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Is salary sacrifice a risk management blindspot?

As the sal sac fleet expands quickly, you could lose control of it. Employees choosing sal sac might have come out of private cars, and so this is their first experience of a leased vehicle, and the particular demands of looking after that,” said Goldin. Risk management applies to salary sacrifice as much as to conventional company cars: employees that don’t look after their cars, cost a lot in repairs and servicing will result in the employer paying more for insurance and the provider upping maintenance package charges over time.
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Seb Goldin

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29 November 2023

 

THE huge increase in popularity of salary sacrifice schemes could create major risk blindspots for companies if not managed properly, says RED Corporate Driver Training.

The schemes, in which employees who usually do not qualify for a company car can take advantage of low tax rates for electric vehicles in return for a company supplied EV, paid from their salary before income tax and National Insurance is applied, have opened up a huge number of drivers to corporate motoring and new cars.

However, RED believes the risk profiles of these drivers are largely unknown to their employers, and without proper management could see costs rise dramatically for both employee and employer.

“Salary sacrifice schemes are a fantastic way to get employees into a new electric car,” said RED Corporate Driver Training Chief Executive Seb Goldin. “The issue is that these drivers may have done some business mileage previously in their own car, but now they are likely to be driving far more expensive electric vehicles, with service, maintenance and repair organised through their employer. This needs to be risk managed carefully or costs such as insurance could rise over the time the scheme is in place.”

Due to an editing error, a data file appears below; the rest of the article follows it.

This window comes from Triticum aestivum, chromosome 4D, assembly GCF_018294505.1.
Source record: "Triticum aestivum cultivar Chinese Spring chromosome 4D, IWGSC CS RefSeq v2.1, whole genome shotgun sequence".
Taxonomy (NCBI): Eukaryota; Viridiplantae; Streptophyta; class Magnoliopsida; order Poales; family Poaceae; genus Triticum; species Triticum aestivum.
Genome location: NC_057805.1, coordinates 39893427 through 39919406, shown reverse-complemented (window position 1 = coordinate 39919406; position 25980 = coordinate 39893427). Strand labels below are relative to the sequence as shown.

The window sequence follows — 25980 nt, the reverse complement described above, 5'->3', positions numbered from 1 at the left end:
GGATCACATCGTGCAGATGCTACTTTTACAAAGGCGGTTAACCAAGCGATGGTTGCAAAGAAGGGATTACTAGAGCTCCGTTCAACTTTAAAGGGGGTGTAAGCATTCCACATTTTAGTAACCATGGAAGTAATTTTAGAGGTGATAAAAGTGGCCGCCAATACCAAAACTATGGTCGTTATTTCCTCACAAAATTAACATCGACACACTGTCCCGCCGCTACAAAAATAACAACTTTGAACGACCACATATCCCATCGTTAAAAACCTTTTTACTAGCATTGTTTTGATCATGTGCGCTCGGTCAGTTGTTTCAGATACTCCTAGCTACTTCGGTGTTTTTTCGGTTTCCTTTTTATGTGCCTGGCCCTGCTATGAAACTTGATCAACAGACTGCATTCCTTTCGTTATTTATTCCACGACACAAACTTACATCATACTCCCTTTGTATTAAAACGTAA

According to figures published by the British Vehicle Rental and Leasing Association, salary sacrifice numbers have grown 54% year-on-year, with more than 55,000 employees signed up to schemes now.

“As the sal sac fleet expands quickly, you could lose control of it. Employees choosing sal sac might have come out of private cars, and so this is their first experience of a leased vehicle, and the particular demands of looking after that,” said Goldin.

“Risk management applies to salary sacrifice as much as to conventional company cars: employees that don’t look after their cars, cost a lot in repairs and servicing will result in the employer paying more for insurance and the provider upping maintenance package charges over time.

“In many cases the employers pay for the salary sacrifice cars in their own fleet insurance, so it’s essential that drivers are managed from a risk perspective. If you just hand a load of employees salary sacrifice cars and let them get on with it, if they then cause a lot of damage, when the insurance comes to be renewed you could find yourself with a considerably higher bill. Now, how do you pass than on as part of the monthly cost to your employees?

“It’s a difficult conversation to have, saying that their take home pay is going to be less than previously because of the poor driving behaviour of the staff as a whole. It could lead to a fairly interesting office environment.”